February 3, 2021 — THIBODAUX, La. — Congress reaffirmed its support and strong commitment to the National Estuary Program – a time tested, non-regulatory program that enables communities to restore and protect the bays and estuaries they call home. The Barataria-Terrebonne National Estuary is one of 28 “estuaries of national significance” along the United States coast that will benefit directly from legislation approved overwhelmingly by Congress with unanimous support coming from the Louisiana congressional delegation.
United States Senator Bill Cassidy led the effort for passage in the Senate, with Senator John Kennedy also supporting the bill which passed the Senate with unanimous consent. The bill passed the House by a vote of 355-62. U.S. Representative Garret Graves played an instrumental role in passing the legislation in the House and was joined by Representatives Cedric Richmond, Steve Scalise, Mike Johnson, Clay Higgins, and Ralph Abraham.
The Protect and Restore America’s Estuaries Act, with strong bipartisan support and unanimous approval in the Senate, was signed into law on January 13, 2021. The Act reaffirms support for the work of the National Estuary Program, and nearly doubles the annual funding limit to $50 million. Under the new law, each NEP could receive as much as $1 million each year. The program funds critical research, and grants for local stakeholders in the Barataria-Terrebonne Estuary System to restore the ecosystem and to protect citizens and businesses combating the effects of the greatest land loss in the nation.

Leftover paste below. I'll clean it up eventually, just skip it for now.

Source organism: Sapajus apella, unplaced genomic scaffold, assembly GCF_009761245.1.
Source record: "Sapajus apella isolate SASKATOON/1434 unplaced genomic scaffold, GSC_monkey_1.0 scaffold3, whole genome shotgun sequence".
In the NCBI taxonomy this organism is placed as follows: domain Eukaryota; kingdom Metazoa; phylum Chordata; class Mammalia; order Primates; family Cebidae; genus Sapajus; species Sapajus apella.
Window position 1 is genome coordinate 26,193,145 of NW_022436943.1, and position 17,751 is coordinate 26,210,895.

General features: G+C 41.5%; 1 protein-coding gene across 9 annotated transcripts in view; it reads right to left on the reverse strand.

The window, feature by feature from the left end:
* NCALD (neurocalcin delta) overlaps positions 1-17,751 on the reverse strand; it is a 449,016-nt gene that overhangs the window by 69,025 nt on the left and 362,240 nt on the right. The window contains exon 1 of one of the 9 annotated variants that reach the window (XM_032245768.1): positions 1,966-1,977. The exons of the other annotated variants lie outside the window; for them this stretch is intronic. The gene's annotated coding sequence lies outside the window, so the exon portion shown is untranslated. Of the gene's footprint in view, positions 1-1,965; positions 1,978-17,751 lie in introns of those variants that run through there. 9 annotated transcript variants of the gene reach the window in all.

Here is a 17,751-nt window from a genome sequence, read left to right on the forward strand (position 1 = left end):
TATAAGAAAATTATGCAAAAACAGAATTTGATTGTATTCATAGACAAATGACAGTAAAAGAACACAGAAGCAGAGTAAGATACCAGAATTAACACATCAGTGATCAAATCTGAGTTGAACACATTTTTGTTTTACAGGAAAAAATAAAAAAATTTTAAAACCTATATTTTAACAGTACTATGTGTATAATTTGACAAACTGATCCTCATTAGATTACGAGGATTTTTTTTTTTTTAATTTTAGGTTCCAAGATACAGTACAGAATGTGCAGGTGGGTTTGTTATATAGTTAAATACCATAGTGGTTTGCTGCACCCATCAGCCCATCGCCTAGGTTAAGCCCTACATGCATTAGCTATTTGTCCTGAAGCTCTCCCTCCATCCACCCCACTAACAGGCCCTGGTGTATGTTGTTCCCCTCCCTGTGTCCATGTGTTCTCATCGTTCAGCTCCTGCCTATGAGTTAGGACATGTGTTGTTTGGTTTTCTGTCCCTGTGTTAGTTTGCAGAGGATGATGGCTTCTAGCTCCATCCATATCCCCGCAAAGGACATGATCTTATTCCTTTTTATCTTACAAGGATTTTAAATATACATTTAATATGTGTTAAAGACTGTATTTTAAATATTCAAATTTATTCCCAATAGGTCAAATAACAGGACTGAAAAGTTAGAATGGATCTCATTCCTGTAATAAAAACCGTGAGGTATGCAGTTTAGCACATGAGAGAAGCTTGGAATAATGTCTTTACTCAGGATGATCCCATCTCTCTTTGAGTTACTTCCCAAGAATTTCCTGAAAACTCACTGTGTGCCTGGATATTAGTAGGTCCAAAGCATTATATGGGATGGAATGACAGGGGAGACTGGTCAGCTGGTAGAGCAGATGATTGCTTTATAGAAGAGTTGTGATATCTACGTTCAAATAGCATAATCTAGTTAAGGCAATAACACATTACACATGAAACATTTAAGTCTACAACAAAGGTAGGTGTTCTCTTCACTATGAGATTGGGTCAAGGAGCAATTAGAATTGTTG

Senator Cassidy along with Senators Sheldon Whitehouse of Rhode Island and Tom Carper of Delaware were instrumental in securing the passage of the bill, and are long time champions of estuaries and coastal protection.
The Barataria-Terrebonne National Estuary Program (BTNEP) works directly with Louisiana communities at the local level to protect the coastal resources essential for tourism, commerce, storm protection, clean water and marine-based food supply such as fisheries and aquaculture. Increasing threats from pollution, harmful algal blooms, accelerating land loss, and risks to biodiversity threaten the vitality of estuaries across the country, and are a growing concern.
“We are truly fortunate that our congressional delegation is united in addressing the critical issues facing our people and businesses in the estuary and along the coast,” said T. Bradley Keith, executive director of BTNEP. “We greatly appreciate their efforts and the strong national leadership they projected in securing this critical legislation.”